The challenges and complex issues city leaders need to grapple with in the coming decade.
By their nature, cities are dynamic and ever-changing, shaking off the past and constantly reinventing themselves to face the future. But something seemed to happen to U.S. cities over the last decade, a kind of stasis in the face of rapid change. That may seem counter-intuitive, considering just how much urban America changed, from the introduction of new technologies and startups to building booms, increased gentrification, and rising rents. But time and time again, cities were more reactive than active.
Perhaps it wasn’t as much stasis as it was putting off tough decisions. Arguably, U.S. cities found themselves in a reactive stance throughout the 2010s: trying to bounce back from the recession and housing market crash, trying to decipher and regulate new technologies, working to create affordability and equity, and figuring out how to move away from business as usual in the face of the climate crisis.
For the most part, cities and their leaders muddled through all of these changes. Has there been an occasional flash of brilliance, brave stance, or progressive policy? Of course. But have cities truly made tough, bold, brave choices to embrace the future? Look at the New York City subway, arguably the symbol of urban America. Its problems have been evident for years, and yet no leaders have shown the guts to fix it. Or take the homelessness crisis in Los Angeles, San Francisco, and so many of our other big cities. How many politicians stepped up to build more supportive and affordable housing at the scale the crisis demands?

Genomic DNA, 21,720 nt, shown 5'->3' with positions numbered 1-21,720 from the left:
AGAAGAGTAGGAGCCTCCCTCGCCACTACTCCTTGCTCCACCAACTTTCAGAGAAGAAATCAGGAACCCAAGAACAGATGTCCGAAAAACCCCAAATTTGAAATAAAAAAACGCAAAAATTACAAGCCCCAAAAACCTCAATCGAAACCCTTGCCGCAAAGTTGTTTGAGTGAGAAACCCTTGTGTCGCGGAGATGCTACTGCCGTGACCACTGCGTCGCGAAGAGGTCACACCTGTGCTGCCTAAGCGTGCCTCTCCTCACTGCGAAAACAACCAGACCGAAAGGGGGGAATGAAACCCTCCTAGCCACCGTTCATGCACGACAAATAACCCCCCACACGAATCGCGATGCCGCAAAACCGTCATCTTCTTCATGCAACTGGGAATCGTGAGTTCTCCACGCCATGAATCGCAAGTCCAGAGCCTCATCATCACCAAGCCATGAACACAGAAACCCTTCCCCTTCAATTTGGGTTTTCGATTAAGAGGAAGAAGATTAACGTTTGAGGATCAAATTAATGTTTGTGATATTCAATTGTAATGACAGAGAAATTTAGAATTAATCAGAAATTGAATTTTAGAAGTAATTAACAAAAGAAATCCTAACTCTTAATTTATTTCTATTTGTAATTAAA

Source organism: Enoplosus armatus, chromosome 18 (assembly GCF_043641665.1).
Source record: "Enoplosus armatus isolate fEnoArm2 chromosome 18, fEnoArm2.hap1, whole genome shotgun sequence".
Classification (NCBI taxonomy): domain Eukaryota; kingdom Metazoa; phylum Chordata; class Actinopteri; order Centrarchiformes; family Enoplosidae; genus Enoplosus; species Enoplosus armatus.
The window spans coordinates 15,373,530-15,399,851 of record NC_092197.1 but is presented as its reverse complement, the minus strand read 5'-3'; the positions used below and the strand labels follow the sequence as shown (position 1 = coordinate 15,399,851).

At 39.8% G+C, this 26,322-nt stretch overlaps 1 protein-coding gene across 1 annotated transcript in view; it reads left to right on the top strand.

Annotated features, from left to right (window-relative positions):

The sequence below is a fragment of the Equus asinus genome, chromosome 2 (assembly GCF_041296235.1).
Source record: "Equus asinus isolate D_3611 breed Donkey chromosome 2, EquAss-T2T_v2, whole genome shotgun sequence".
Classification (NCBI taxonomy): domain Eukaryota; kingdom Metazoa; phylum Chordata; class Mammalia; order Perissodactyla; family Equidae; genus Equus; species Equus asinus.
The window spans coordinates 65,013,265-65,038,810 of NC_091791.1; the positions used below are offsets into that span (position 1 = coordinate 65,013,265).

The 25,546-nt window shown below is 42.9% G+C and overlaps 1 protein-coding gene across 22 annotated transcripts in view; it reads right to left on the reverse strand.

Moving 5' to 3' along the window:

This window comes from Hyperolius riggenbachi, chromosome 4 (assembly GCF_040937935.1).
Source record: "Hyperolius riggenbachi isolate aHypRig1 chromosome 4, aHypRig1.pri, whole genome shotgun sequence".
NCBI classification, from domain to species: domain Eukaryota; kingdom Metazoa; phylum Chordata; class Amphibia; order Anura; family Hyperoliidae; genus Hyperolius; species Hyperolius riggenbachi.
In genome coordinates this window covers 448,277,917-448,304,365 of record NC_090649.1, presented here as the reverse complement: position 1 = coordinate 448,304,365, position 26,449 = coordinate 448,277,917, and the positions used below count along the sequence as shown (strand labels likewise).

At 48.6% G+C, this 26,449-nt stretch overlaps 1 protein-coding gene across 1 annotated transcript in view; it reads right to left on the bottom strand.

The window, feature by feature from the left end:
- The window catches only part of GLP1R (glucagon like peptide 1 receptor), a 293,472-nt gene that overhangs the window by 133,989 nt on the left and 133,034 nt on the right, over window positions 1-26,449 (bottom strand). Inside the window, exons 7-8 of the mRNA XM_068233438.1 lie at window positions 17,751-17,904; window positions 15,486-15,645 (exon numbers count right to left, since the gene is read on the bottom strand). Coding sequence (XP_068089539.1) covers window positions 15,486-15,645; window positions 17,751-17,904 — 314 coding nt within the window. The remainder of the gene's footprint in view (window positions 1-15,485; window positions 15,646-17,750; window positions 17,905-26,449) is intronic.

The 2020s will be just as, if not more, uncertain than the previous 10 years, with many of the same issues at the forefront. But the time for putting off hard choices may be at an end. Municipal governance will require bold action to take on the challenges we face, especially the reckoning with climate change and an ever-warmer planet. Here are the key issues that city leaders will be forced to confront over the next decade.
Car-free or car-focused
Read on >>>> Source: Curbed 8 issues that will define cities in the 2020s